Two Teton Pack dispersers shot by Wildlife Services
It looks like from 6 to 9 yearlings from the Teton Pack have left the pack, perhaps for good, or in this case bad.
At least 6 of the yearlings had been hanging around a few miles north of Pinedale, Wyoming. In late December they killed one cow calf near Cora.
On January 10, two wolves showed up on the hillside by the Urbigkit's place near Cora (pop. 76)
which is about 7 miles NW of Pinedale (pop. 1412). The area is a mixture of private land, BLM and state land. Some ugly subdivisions are cropping up in the area of 40 Rod Flat.
Lloyd Dorsey has emailed corrections on the location. Thanks, Lloyd.
"The Urbigkit's place, if I read her description correctly, is fully 24 miles south of Cora, Wyoming. In fact it is some 20 miles south of where I spotted a black wolf a year ago in November, at Trappers Point outside Pinedale, Wyoming (my account was printed in the Int'l Wolf Magazine, titled, "Corridors For All Species"). This past November I took part in a pronghorn antelope study thereabouts and know the location described by Urbigkit. These ill-fated wolves in Urbigkit's story were evidently south of The Mesa on the verge of the Little Colorado Desert. And they were evidently following the same migration corridor from the Upper Green River down through Trappers Point, across the mule deer and pronghorn winter ranges currently being ravaged by the natural gas developments, and then- oh
so close!- out into the second largest unfenced and virtually all BLM area in Wyoming, The Little Colorado Desert. Which, if you look at the map, is just a skip away from the Red Desert, Wyoming's largest unfenced area of public lands. Conservation organizations are trying desperately to protect this amazing, and still functioning, multi-species wildlife migration route and largest known big game winter range complex in the Lower 48."
"Maybe the final insult in this sad account is the distance the wolves had already dispersed to find this area. They were apparently a part of the 24 member Grand Teton National Park wolf pack, born in a den on park land near Moran Junction in northern Jackson Hole. They had traveled fully 86 miles (if figured in simple map mile-sections) to their deaths from federal Wildlife Services gunners shooting them from airplanes. And, from a wildlife conservation perspective, the wolves were on the absolutely perfect route for wildlife to migrate from the heart of the GYE to their ancestral big game wintering grounds in the Green River Basin."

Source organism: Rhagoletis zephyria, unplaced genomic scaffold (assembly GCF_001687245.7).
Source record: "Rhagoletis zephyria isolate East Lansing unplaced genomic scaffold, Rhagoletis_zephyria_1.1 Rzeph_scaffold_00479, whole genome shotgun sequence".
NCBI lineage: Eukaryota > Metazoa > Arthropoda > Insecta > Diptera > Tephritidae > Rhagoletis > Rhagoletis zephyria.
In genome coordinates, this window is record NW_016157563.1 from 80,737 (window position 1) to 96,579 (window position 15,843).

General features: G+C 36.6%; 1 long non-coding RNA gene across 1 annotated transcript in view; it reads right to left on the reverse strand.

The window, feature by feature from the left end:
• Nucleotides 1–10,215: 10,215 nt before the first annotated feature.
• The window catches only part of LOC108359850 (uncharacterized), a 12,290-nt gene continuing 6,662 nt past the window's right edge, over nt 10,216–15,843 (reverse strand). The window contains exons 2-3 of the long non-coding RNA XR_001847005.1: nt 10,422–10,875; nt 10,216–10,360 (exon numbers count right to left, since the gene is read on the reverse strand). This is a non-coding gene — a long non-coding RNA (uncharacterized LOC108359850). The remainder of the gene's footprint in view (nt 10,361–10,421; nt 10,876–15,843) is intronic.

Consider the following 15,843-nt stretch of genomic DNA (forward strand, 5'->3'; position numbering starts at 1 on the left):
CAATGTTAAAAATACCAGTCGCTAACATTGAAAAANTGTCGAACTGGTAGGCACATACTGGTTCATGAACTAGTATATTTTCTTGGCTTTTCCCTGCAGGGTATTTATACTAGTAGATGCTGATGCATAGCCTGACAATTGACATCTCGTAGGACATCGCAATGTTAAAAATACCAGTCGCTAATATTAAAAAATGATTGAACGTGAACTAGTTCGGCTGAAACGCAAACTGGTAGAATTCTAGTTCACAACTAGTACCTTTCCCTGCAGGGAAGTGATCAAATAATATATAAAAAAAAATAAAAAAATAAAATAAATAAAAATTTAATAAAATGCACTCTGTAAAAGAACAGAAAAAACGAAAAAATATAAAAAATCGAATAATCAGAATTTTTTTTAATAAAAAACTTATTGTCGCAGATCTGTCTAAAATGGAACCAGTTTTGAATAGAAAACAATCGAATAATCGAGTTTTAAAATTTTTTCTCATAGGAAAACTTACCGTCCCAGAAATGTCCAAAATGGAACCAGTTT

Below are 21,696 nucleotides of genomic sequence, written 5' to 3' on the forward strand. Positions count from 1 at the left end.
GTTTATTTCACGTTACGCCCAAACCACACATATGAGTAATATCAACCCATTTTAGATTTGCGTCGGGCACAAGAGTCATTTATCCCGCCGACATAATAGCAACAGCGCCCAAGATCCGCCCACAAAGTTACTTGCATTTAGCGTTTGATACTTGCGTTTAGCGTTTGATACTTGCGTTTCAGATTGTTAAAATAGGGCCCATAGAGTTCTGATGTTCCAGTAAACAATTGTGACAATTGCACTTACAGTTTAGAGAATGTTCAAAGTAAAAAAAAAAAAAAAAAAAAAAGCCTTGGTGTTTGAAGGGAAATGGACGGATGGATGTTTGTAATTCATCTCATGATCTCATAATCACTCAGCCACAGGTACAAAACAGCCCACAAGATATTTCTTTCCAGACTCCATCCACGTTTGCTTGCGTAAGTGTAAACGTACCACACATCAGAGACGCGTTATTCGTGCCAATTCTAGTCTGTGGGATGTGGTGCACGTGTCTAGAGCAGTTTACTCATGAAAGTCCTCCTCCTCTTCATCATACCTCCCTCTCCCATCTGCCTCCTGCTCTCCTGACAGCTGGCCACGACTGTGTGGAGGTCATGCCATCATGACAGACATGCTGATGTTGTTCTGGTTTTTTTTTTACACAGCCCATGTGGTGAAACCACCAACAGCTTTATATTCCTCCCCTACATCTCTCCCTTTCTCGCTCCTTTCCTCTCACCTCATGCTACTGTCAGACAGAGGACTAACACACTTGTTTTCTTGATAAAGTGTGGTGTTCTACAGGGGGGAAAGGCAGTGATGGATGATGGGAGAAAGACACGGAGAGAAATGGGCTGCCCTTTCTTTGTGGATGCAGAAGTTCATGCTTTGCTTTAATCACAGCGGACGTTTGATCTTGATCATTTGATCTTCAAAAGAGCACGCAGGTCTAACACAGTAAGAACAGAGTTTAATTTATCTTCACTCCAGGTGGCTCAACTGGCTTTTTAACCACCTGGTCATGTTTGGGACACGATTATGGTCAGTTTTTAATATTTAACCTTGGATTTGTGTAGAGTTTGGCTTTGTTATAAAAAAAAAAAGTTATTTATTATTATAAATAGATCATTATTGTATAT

I might add that this location also puts the wolves into a position to migrate into Utah or Colorado, so we should especially care what happens to the rest of the Teton Pack dispersers -- RM.
Cat Urbigkit explained what happened in her article in the Sublette County Examiner. Night of the wolves. She is the paper's co-owner.
So, two wolves were killed by Wildlife Services. I talked with Mike Jimenez. He said the rest of the wolves, from 4 to 7 are still in the general area. Three have radio collars
Jimenez said he saw no indication these wolves were unusually bold. "The first time people see wolves in the distance, they are often surprised they don't run." I also speculate that these wolves are hardly afraid of fences, corrals, dirt roads, and livestock in large numbers because the Teton Pack's den is about 2 miles from the controversial pasture inside Grand Teton National Park where every summer from several hundred to 1800 cows and calves are pastured. The pack has left these cattle alone, except for one possible kill, but the wolf pups can hear the noise of the cattle from the time they are 3 months old, on.
In sum, it was a pretty typical livestock-wolf interaction -- the net result being one dead cow calf, a bit of excitement a week or so later, and two dead wolves.
Sublette County is one of those Wyoming counties that has passed a resolution saying that grizzly bears and wolves are economically and socially unacceptable species in the county (although grizzly bears have been in the county naturally for a long time).
Urbigkit's views are expressed in a recent Range Magazine article, "The Coup Counties."
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